Centre for Neglected Tropical Diseases

Working towards the control and elimination of the neglected tropical diseases with translational research from discovery to delivery

Centre for Neglected Tropical Disease

Professor Mark Taylor, Head of CNTD

The Centre for Neglected Tropical Diseases (CNTD) brings together a large and diverse group of initiatives focused on the challenges posed by a range of neglected tropical diseases (NTDs).

As a multidisciplinary centre, CNTD has extensive expertise across all NTDs, which builds on the strengths of all our NTD research: from drug and diagnostics discovery and development to delivery, evaluation and deployment into health systems to span the translational research spectrum. We work to identify critical bottlenecks in the field of NTDs through research and implementation activities, whilst evaluating alternative strategies to overcome the existing barriers and to improve strategies for their control and elimination. The diversity of our research and programmatic activities contribute directly to the goals of WHO’s 2021-2030 Roadmap and the UN Sustainable Development Goals.

CNTD’s role continues the Liverpool School of Tropical Medicine’s over 120 years’ experience with NTDs to provide policy makers with the scientific evidence and programmatic support to inform policies and guidelines and to measure the impact of our research outputs.

What are Neglected Tropical Diseases?

Over one billion people from the world’s most disadvantaged and poorest communities suffer from at least one neglected tropical disease (NTD) which can significantly impact upon their physical and mental health. NTDs are markers, agents and drivers of poverty.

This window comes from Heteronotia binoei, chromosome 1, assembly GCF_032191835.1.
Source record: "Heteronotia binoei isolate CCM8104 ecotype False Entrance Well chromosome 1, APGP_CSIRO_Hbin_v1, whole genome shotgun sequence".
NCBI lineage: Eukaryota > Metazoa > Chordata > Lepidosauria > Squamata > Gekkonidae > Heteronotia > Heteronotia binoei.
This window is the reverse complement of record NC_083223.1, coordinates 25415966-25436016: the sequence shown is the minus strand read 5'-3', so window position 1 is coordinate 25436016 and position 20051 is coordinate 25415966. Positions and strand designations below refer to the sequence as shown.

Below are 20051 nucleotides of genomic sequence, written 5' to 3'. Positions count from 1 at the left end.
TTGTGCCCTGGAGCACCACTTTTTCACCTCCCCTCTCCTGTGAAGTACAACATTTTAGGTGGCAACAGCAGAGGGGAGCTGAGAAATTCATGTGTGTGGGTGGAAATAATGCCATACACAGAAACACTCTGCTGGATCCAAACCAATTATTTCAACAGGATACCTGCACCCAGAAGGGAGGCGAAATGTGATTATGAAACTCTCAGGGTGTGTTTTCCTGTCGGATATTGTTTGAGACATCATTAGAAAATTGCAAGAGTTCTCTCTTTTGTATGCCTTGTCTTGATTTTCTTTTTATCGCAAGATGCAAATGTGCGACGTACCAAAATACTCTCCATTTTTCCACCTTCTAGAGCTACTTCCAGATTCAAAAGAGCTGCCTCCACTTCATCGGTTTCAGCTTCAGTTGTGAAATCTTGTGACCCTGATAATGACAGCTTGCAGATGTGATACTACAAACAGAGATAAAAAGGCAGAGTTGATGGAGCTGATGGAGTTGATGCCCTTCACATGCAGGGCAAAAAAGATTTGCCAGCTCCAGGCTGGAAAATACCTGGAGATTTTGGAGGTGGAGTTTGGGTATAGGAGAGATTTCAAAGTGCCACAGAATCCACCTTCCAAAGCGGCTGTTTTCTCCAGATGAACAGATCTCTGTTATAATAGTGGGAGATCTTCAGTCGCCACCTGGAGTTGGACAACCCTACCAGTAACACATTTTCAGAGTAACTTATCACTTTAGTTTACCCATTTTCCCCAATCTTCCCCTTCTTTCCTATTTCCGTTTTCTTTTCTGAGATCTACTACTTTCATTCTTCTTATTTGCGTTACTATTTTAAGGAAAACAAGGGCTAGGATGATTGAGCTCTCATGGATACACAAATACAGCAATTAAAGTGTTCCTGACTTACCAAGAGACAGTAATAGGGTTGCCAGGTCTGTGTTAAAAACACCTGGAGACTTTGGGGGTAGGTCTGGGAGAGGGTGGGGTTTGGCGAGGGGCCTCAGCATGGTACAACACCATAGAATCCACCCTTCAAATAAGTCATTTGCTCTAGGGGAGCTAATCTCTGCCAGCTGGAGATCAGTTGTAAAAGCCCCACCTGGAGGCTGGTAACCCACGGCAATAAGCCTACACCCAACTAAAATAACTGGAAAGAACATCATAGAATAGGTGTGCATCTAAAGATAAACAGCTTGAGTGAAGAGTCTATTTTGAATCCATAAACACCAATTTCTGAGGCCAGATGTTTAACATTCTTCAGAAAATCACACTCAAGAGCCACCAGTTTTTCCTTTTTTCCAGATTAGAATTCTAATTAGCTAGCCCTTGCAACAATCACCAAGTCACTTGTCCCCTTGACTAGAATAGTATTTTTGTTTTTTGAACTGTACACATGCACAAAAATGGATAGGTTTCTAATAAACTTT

Neglected tropical diseases (NTDs) are a diverse group of 20 communicable diseases that prevail in tropical and subtropical conditions in 149 countries. They are identified as "neglected" because they persist exclusively in the poorest and the most marginalized populations living without adequate sanitation and in close contact with infectious vectors and domestic animals and livestock.

NTDs stigmatize, disable and inhibit individuals from being able to care for themselves or their families - all of which promote poverty on a global scale. Individuals living in remote areas with limited access to effective health care are most vulnerable to NTDs and their consequences, such as malnutrition, anaemia, serious or permanent disability, illness and death. Effective elimination and control of NTDs can be achieved when several public health approaches are combined. Interventions are therefore guided by local epidemiology and availability of appropriate detection, prevention and control measures that can be delivered locally. Implementation of appropriate measures with high coverage will lead to achieving the WHO NTD 2020-2030 Roadmap